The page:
There are some good and some very bad. And of course the empty motherhood statements are fairly thick. They seem to be fairly politically driven recs.
Enviro or contentious comments in green...
Bushfire Safety Policy.
Recs 1-4 then 6-7 – all sensible feel-good stuff; education, safety policy revision, evacuation and shelters, look at the vulnerable and elderly, standards for community refuges. Tick. Rec 5 – a bit ambiguous re evacuations.
Emergency and incident management.
Recs 8-19. Internal processes to be improved – DSE/CFA need better coordination etc etc.
Rec 20-26. Fast response by aircraft – put on standby, look at engaging Defence Dept to help, more inter-agency talkies, radio black-spot problem looked at etc. Tick.
Rec 24 & 25 – dangerous incidents including back-burns (obviously a problem in the past) be fully investigated, and no back-burns lit until IC gives approval (implies past mistakes with cowboys lighting up and creating bigger fire front – hearsay that 50% of fire area in 2003 and ‘06 caused by back burns).
Electricity caused fires.
Recs 27-34. Underground or bundled power lines – priority in high danger zone – replaced within 10 years, power utilities to lift their game and inspect every 3 years, cut down even more trees along power lines that are outside of clearance zone ‘just in case’, councils to also cut down ‘hazard trees’ around lines, install spreaders and vibration dampers asap on power lines.
Deliberately lit fires.
Recs 35-36. Recs sound like huffing and puffing about better arson prevention and detection and police training but no details. Report gives more practical suggestions – police patrol etc. Tick.
Planning and Building.
Recs 37-55. Planning, mapping, bushfire risk, council controls, CFA input ... etc –
Rec 39 “substantially reducing development in areas of highest risk – giving due consideration to biodiversity conservation...” can’t see how these connect but it makes it appear enviro-conshy.
Rec 39-40 - Talked about minimal lot size to allow for ‘defendable space’ – ie – plenty of space to cut down trees (I assume)!
Rec 41 - Amend planning regs to let more tree clearing permits through where fire threat is a priority. Determine a maximum level of clearing that can be OKd.
Rec 42 – mentions “collective offset solution” (?) when native veg cleared.
Rec 43 – this is a ripper. DSE to “conduct biodiversity mapping to identify ...threatened species throughout Vic...” Given they have no will let alone resources to do this even in small areas where it’s critically important, there’s no way on Earth DSE will be willing or able to carry out such an immense survey and mapping exercise. Appears to be a feel-good rec that is totally impractical and one we can be sure Brumby will either reject or set up a Mickey Mouse type biodiversity mapping exercise.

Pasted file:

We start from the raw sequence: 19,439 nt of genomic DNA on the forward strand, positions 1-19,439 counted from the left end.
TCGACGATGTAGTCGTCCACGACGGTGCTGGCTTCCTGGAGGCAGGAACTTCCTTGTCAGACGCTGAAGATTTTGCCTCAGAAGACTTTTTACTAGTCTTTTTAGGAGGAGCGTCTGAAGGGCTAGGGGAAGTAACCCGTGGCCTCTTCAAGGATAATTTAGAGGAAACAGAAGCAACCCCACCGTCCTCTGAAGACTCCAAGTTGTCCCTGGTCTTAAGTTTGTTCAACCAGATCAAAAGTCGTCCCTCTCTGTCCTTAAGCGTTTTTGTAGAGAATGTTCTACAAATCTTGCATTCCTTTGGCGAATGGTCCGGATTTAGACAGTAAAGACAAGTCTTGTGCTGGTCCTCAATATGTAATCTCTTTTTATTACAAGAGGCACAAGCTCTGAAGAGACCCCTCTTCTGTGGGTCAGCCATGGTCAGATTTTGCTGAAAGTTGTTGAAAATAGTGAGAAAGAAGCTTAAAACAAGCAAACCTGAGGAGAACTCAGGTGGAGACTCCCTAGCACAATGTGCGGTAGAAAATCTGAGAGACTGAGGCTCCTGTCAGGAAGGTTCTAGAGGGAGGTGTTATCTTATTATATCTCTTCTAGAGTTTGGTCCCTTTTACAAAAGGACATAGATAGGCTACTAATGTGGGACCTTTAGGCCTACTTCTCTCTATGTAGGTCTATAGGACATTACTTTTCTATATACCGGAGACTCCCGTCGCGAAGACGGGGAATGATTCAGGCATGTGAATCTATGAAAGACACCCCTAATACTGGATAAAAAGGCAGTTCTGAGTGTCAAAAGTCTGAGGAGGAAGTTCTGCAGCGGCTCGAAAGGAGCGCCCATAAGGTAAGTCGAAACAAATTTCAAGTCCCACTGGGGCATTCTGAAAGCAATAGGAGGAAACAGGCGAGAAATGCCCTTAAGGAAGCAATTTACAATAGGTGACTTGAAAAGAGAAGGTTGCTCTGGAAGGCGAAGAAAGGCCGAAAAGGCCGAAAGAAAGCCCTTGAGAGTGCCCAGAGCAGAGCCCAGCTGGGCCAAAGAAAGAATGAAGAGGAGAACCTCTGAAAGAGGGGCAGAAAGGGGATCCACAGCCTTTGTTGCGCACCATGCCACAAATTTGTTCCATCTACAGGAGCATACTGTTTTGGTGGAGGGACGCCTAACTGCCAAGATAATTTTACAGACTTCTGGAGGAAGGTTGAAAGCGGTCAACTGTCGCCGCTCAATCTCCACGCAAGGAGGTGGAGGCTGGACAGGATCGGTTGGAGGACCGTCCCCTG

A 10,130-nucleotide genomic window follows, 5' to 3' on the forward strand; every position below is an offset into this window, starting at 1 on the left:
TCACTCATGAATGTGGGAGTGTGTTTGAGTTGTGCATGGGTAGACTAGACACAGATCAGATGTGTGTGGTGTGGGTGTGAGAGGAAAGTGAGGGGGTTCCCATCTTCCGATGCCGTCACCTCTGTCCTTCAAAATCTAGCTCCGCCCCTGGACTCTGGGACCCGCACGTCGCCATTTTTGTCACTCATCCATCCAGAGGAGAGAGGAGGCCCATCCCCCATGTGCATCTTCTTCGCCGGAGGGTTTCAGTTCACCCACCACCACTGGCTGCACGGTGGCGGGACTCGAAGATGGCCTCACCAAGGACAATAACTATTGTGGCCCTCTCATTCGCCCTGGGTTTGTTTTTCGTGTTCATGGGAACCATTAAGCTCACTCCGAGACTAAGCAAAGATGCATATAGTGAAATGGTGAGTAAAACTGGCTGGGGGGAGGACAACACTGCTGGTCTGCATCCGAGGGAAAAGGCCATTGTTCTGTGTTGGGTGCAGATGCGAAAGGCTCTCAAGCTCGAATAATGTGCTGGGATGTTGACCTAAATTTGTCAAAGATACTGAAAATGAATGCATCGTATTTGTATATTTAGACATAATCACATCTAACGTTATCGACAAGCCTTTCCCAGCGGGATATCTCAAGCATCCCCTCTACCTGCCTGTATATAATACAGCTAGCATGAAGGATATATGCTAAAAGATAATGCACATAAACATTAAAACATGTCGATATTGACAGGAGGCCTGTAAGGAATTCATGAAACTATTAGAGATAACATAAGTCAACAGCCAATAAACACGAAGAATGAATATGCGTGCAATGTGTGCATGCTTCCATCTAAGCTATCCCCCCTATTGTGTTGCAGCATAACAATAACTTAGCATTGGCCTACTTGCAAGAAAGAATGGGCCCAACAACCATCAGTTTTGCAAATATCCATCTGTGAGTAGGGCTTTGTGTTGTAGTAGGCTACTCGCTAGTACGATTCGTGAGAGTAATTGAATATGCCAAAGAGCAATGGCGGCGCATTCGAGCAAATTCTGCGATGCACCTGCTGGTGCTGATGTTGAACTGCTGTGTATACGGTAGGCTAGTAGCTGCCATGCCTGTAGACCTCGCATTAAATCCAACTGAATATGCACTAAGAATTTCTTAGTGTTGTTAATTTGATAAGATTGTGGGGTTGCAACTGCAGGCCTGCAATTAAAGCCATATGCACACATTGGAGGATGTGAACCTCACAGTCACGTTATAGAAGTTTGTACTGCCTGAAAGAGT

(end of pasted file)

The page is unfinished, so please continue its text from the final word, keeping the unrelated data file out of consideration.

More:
Rec 44 – fire resistant plants list – CFA to produce. Tick.
Rec 46 – buy-back land and settle elsewhere in high risk zone – non compulsory. This is a strange one. It’d be much cheaper to help fund bunkers for these properties.
Rec 47- 55 – building codes, overlays, etc
LAND AND FUEL MANAGEMENT
Recs 56 – 62. Currently burn about 1.5% of land annually. Planned to up this to 5%, or 3 x increase! This is despite the Royal Commission’s expert panel earlier admitting there was little evidence that control burns achieved anything on the extreme days we’ll now be facing. Does this show the whole Royal Commission is politically driven? (no surprise really).
Rec 57 Annual report on targets and “impacts on biodiversity”! They can’t tell the impact for years after a burn – need baseline data, seasonal monitoring, and surveys on many diff veg types, aspects, areas etc. This is a totally absurd rec but at least they admit they don’t know this info. Have to start somewhere I guess. Current minimal monitoring is only looking at plants – not on micro-fauna, fungi, insects, frogs, reptiles, birds and the ground mammals that are most heavily impacted when huge areas of forest are ‘control burnt’.
Rec 58 DSE to up its long-term data collection to monitor effects on its burns and on bushfires. Its current data collection is almost non-existent to useless. There is no monitoring of effects of loss of ground cover and the soil life that depends on healthy leaf litter. Or of the thicker more flammable and fire-adapted veg that grows back.
Rec 59 Risk analysis model to give humans priority over env. where there’s any dispute. This could be dangerously interpreted. Prescribed burns in old growth areas render those forests NOT old growth for about 20 years. Handy when planning to log.
Rec 60 Revised Planning regs that will allow major veg clearing along roads under the guise of fire safety. This is often where the last remnant strips of original vegetation survive in farmland.
Rec 61 Get Feds in to solve conflict over destruction of valuable roadside veg and change the Fed EPBC Act to allow for annual destruction of protected veg!
Rec 62 VicRoads (no ecological or env expertise within cooee of this authority) to do risk assessments along roadsides.
Recs 63 – 64 OK
Monitoring and implementation.
Rec 66 – Auditor General or other ‘independent’ body report back on the progress of these recs by July 2012.
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FORESTS - our breathing space!
Photo Details and Credits (from left to right)
Fire affected forest treated with a prescribed burn in 2008. Chris Taylor 19 April 2009.
View of Mount Riddell from Chum Creek being treated with a prescribed burn. Sarah Rees 10 April 2008.
Extent of fire limited by Cool Temperate Rainforest Community in the Upper Royston Valley. Chris Taylor August 2009.
Source: 2009 Black Saturday Fires Report by Chris Taylor (Commissioned by the Victorian National Parks Association, the Australian Conservation Foundation and the Wilderness Society.) available here (PDF 6.2MB)